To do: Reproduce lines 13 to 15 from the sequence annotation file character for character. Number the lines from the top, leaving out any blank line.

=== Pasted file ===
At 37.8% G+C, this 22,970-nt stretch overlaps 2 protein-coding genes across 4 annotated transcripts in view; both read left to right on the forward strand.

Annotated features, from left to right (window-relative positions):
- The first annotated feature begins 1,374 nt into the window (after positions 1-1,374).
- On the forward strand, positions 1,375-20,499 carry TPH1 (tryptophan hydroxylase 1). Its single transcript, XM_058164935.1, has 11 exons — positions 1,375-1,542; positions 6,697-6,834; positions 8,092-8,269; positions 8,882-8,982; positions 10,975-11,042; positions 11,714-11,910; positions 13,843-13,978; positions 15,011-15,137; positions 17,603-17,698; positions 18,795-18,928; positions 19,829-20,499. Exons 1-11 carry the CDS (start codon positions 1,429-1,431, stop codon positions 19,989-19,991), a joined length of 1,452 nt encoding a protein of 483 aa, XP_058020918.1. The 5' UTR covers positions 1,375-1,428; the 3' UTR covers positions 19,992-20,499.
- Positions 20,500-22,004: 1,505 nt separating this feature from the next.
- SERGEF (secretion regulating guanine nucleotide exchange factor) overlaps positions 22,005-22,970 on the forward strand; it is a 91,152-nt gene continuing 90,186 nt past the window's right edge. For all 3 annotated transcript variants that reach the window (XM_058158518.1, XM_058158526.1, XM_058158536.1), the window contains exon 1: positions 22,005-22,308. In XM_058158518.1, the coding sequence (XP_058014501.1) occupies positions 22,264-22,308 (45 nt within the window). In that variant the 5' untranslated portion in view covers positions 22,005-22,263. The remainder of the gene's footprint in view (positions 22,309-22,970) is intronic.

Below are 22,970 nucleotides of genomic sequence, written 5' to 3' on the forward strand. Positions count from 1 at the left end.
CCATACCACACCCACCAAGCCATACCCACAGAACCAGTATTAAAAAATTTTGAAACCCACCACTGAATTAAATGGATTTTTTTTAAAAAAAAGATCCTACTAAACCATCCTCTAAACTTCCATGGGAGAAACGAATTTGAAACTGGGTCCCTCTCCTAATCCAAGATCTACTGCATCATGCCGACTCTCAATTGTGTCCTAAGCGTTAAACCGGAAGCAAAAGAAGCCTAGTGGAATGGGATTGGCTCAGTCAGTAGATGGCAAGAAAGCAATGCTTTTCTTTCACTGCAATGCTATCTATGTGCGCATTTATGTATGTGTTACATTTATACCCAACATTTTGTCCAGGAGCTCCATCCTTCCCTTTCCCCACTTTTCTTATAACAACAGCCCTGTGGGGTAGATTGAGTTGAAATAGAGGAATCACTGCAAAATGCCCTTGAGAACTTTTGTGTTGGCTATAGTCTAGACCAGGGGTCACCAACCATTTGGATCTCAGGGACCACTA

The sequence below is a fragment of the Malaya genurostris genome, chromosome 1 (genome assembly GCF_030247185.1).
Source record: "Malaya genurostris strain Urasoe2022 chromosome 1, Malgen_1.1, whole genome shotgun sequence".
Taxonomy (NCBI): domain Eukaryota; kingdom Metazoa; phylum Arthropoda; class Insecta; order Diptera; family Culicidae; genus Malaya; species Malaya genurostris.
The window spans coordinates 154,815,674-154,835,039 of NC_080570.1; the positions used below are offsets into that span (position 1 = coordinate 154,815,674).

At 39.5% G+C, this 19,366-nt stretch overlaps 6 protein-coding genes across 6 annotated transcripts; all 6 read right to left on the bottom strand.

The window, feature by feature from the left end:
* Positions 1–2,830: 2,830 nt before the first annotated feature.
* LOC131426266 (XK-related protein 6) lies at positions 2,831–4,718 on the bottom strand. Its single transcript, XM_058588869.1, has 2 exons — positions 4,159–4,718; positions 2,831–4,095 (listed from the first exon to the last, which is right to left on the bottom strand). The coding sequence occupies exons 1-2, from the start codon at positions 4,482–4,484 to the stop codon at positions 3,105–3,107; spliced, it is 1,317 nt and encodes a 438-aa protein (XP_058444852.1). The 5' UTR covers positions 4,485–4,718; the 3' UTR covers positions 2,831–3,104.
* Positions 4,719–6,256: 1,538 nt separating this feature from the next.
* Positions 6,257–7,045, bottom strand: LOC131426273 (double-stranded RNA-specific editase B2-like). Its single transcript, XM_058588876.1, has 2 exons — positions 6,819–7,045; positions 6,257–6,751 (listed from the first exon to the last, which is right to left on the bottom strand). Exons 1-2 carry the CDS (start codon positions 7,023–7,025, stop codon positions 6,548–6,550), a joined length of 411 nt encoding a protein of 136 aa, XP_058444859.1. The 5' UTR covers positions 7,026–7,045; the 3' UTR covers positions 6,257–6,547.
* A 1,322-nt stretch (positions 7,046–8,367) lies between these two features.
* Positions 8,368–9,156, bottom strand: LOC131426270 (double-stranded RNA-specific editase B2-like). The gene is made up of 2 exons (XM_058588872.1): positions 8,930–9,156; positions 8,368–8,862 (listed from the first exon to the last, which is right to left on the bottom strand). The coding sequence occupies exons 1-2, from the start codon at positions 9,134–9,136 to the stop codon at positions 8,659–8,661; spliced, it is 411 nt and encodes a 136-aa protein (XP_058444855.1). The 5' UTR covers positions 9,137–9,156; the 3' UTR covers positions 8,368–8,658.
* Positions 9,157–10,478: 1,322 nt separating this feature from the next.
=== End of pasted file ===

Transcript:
At 39.5% G+C, this 19,366-nt stretch overlaps 6 protein-coding genes across 6 annotated transcripts; all 6 read right to left on the bottom strand.

The window, feature by feature from the left end:
* Positions 1–2,830: 2,830 nt before the first annotated feature.